Women in Science On the Air

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The past, present and future role of women in science and technology education and careers.More from Women in Science On the Air »

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Space Camp for Interested Visually Impaired Students (SCI-VIS) is a weeklong camp at the U.S. Space and Rocket Center in Huntsville, AL, that helps middle and high school students who are blind or who have low vision to learn about space and space-related technology.

Access to Advancement, Part II: Anneliese DeVyldere

Anneliese DeVyldere is an honors student at the University of Alabama in Huntsville, a school she learned about while attending Space Camp for Interested Visually Impaired Students (SCI-VIS). Anneliese attended the camp three times during high school and says the experience was transformative. SCI-VIS helped her to develop leadership skills and to discover her interest in aerospace engineering.

TechGirlz is a weeklong summer camp at the Rochester Institute of Technology, National Technical Institute for the Deaf in Rochester, NY, for middle school girls who are deaf or hard-of-hearing. The camp uses hands-on activities to make STEM subjects fun and interesting.

Access to Advancement, Part II: Dr. Angela Lee Foreman

Dr. Angela Lee Foreman is an assistant professor of biology at the Rochester Institute of Technology (RIT), National Technical Institute for the Deaf (NTID). She is also an instructor at TechGirlz, a summer camp at RIT/NTID for young girls who are deaf or hard-of-hearing. In addition to science-based skills, Dr. Foreman teaches the campers to speak up for themselves.

MIND Alliance is designed to increase interest in STEM fields among minority students with disabilities, and helps them transition into STEM-based academic programs and careers. The program emphasizes cultural sensitivity, while offering tutoring, mentoring, internships, and career assessment and counseling. And through field trips and hands-on activities, students in the program learn that science can be fun and interesting.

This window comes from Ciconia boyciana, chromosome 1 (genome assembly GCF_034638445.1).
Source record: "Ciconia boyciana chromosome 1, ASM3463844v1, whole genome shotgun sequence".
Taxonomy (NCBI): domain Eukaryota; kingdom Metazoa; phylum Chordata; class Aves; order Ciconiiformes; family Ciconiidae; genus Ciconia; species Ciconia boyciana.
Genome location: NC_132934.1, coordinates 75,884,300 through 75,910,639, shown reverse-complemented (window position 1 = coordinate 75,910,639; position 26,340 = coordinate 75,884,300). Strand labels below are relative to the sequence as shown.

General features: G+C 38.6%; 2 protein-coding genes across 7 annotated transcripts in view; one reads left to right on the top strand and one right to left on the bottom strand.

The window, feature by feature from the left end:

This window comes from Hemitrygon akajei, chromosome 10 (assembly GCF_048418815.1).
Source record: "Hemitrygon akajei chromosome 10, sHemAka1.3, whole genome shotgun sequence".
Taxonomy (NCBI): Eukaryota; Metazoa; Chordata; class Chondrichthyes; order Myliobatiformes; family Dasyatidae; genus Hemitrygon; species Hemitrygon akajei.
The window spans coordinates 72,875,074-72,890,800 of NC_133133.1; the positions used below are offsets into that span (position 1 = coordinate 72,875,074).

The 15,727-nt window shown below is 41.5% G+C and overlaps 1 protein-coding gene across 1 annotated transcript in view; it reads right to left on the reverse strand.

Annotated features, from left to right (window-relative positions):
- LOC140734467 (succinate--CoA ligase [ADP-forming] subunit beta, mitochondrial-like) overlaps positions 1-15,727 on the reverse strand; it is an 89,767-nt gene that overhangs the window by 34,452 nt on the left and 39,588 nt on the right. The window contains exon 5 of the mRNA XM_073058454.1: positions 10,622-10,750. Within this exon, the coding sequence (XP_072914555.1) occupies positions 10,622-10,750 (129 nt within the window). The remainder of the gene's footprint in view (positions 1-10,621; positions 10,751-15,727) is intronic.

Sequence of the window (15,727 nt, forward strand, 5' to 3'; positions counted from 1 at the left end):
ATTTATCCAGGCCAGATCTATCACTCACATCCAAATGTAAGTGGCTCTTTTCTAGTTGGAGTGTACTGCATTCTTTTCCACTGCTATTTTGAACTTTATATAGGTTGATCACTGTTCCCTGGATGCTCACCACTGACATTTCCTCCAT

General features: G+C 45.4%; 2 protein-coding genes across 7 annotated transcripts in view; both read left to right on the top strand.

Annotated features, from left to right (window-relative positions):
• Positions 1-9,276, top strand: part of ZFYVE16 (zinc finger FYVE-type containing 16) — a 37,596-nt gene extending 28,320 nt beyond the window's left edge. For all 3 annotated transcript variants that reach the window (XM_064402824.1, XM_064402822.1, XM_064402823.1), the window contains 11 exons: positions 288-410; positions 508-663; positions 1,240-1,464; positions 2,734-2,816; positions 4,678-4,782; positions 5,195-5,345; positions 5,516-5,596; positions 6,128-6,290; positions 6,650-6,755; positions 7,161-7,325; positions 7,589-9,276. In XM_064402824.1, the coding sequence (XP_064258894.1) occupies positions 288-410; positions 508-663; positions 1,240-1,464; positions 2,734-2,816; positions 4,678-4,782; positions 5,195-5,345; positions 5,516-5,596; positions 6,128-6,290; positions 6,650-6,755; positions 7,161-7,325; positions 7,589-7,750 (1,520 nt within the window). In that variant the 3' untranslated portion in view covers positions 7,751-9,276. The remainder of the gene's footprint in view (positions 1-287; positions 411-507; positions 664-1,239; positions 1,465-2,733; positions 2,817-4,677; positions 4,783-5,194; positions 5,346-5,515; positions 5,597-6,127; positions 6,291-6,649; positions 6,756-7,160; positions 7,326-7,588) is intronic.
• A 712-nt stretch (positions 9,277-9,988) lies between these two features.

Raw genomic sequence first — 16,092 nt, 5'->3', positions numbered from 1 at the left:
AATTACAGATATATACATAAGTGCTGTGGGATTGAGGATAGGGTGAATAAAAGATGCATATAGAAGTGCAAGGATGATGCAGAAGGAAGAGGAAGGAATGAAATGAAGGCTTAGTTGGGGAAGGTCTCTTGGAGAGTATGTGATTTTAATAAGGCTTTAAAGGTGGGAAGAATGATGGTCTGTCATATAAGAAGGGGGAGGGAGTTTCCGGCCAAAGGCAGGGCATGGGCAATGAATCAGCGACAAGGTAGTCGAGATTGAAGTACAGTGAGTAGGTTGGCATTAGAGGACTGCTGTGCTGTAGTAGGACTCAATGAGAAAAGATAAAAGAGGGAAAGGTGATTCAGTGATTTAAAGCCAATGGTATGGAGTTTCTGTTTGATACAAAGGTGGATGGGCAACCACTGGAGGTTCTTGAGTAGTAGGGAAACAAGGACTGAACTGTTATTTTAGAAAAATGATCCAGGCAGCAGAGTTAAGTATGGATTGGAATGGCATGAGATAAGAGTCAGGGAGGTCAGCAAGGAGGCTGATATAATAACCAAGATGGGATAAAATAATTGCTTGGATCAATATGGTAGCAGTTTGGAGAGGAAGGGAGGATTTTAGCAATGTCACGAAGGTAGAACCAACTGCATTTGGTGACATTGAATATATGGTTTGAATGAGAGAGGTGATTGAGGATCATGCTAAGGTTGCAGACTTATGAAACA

The DO-IT program at the University of Washington aims to increase the success of people with disabilities in college and careers. AccessSTEM, a project within DO-IT, works directly with high schools and colleges in the Seattle, WA area to assist students with the transition to science, technology, engineering, and mathematics academic programs and employment.

Access to Advancement, Part II: Patricia Walsh

Patricia Walsh is a successful computer scientist. However, there was a time during college when she struggled with her grades and questioned her education choices. She credits a role model and the AccessSTEM program with helping her get to where she is today.

Her-Story, Then: Hypatia

(370?-415 C.E.). Today's students can thank this 4th century mathematician for making geometry courses easier to understand.

Her-Story, Now: Empowering Women Students in Engineering: Mentornet

MentorNet is a web-based national electronic mentoring network for undergraduate and graduate women students in engineering and science, linking students with industry and research professionals. Allison Dunne reports.

The University of Maryland's award-winning program that attracts and keeps young women interested in high-technology and computer science throughout college and beyond. Brian Shields reports.

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